While many of the faces in the White Sox clubhouse may be relatively unfamiliar to fans, Trayce Thompson remembers them all.

Even with Chris Sale, Adam Eaton, Jose Quintana, David Robertson, Todd Frazier and Tommy Kahnle gone, Thompson sees a lot of old friends in the White Sox clubhouse. A member of the organization from 2009-15, Thompson said his first trip back to Guaranteed Rate Field since he was traded has brought back a lot of good memories. Traded in the three-team deal that brought Frazier to the White Sox, Thompson started in center field for the Los Angeles Dodgers and hit ninth on Wednesday night.

“I won’t call him Yolmer,” Thompson said. “I played with Carlos (Sanchez) at every level. I played with Tim (Anderson) at Birmingham briefly. Tim’s an amazing kid, one of my favorites I’ve ever played with. Kevan Smith is one of my really close friends. I’ve known Matt Davidson longer than any guy on that team because we grew up in the same area. Me and (David Holmberg) were drafted together. We pretty much did everything together when we first got drafted. I’m glad to see all those guys. Luis Sierra, I know he’s one of the coaches … I lived with him when I was here.”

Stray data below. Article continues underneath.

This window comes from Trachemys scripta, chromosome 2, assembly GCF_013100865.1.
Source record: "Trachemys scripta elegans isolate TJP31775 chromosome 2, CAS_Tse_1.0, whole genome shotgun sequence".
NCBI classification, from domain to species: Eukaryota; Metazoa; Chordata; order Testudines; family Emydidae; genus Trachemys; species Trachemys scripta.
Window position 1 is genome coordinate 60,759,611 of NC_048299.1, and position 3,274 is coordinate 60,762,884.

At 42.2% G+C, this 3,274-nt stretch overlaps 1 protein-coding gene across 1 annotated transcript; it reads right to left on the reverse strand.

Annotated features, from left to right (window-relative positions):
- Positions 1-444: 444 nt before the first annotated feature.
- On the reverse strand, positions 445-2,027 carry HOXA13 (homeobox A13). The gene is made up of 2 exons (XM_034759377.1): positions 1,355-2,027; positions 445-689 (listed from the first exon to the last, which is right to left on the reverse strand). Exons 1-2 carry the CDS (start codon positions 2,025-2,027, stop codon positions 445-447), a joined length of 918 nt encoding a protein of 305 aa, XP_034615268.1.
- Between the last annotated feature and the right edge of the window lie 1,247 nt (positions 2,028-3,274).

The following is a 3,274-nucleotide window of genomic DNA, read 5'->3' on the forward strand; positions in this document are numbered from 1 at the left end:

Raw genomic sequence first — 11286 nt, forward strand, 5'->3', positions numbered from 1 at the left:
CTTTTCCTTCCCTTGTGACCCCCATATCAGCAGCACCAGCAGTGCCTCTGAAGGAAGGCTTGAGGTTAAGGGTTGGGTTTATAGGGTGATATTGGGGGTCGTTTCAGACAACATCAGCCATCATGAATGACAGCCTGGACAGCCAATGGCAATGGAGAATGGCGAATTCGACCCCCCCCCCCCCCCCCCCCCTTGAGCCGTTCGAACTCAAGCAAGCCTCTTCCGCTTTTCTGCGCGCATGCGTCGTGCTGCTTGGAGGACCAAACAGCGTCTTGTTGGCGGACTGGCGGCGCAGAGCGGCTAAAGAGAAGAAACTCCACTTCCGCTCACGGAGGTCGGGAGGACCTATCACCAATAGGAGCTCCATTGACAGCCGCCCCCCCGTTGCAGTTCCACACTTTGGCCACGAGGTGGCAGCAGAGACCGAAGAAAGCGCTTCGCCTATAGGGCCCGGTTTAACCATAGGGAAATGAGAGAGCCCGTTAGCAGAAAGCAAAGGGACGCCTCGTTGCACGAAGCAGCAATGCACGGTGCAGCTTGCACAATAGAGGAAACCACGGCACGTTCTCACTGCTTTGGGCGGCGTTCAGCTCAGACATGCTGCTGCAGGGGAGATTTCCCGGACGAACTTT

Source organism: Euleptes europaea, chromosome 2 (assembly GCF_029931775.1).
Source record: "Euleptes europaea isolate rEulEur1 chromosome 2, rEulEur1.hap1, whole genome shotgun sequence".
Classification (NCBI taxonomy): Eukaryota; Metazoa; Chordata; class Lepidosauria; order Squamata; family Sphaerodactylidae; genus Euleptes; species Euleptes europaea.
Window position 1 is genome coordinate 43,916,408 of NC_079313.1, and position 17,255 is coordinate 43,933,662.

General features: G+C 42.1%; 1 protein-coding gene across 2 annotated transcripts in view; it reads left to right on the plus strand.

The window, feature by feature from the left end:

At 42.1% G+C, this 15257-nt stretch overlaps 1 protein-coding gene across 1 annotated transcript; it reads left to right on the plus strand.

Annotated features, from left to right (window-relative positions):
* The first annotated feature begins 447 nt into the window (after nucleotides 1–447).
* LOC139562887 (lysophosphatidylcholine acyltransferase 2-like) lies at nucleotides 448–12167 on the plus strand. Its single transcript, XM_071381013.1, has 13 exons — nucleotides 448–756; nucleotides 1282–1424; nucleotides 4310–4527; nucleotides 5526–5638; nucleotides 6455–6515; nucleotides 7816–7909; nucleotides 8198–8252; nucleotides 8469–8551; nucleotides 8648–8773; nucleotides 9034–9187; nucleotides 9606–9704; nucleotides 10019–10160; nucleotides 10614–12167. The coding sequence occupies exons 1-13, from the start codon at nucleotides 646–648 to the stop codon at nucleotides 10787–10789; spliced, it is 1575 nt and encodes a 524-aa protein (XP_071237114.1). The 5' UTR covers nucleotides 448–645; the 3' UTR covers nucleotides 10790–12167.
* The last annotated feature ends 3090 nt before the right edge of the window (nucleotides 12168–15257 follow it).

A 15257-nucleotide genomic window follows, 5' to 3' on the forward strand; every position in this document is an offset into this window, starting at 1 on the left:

“It makes me happy, brings back a lot of good memories being here. And I’m happy to see a lot of my good friends that I played with kind of get an opportunity to play here a lot. It’s been fun for me to kind of follow them.”

A second-round pick by the White Sox in the 2009 draft, Thompson bloomed when he finally got his chance in the majors. Thompson arrived late in the 2015 season and slashed .295/.363/.533 with five home runs and 16 RBIs in 135 plate appearances.  

“I had two of the best months of my life here,” Thompson said. “Some of the most fun baseball I’ve ever played in my life.”

It’s nearly a lifetime ago in terms of where the White Sox have been. Thompson’s White Sox manager, Robin Ventura, stepped down at the end of the 2016 season. Sale and Eaton were dealt in December, which has begun a team-driven exodus of talent.

Back problems limited Thompson to 80 games for the Dodgers in 2016, though he still managed to belt 13 home runs. Thompson said his back has been fine since March, although it requires constant maintenance. After spending much of the season at Triple-A, Thompson rejoined the Dodgers in late June and splits playing time in the outfield.

“It’s pretty special to be a part of this team,” Thompson said.

He also enjoys that some of his old teammates have moved on — and into great situations, too. For those still here, Thompson likes the opportunity his homegrown teammates have started to receive.

“It’s far different than what I became accustomed to going to big league camp,” Thompson said. “But I’m happy for Chris Sale to get an opportunity to play with a good team in Boston and happy for Q now. They’ve moved on to good teams and I’m happy for them. I’m happy for all the guys here now who have an opportunity to play. I know they’re obviously trying to win, but they’re kind of allowing the homegrown guys an opportunity, which I’m happy to see. It’s definitely a different feel.”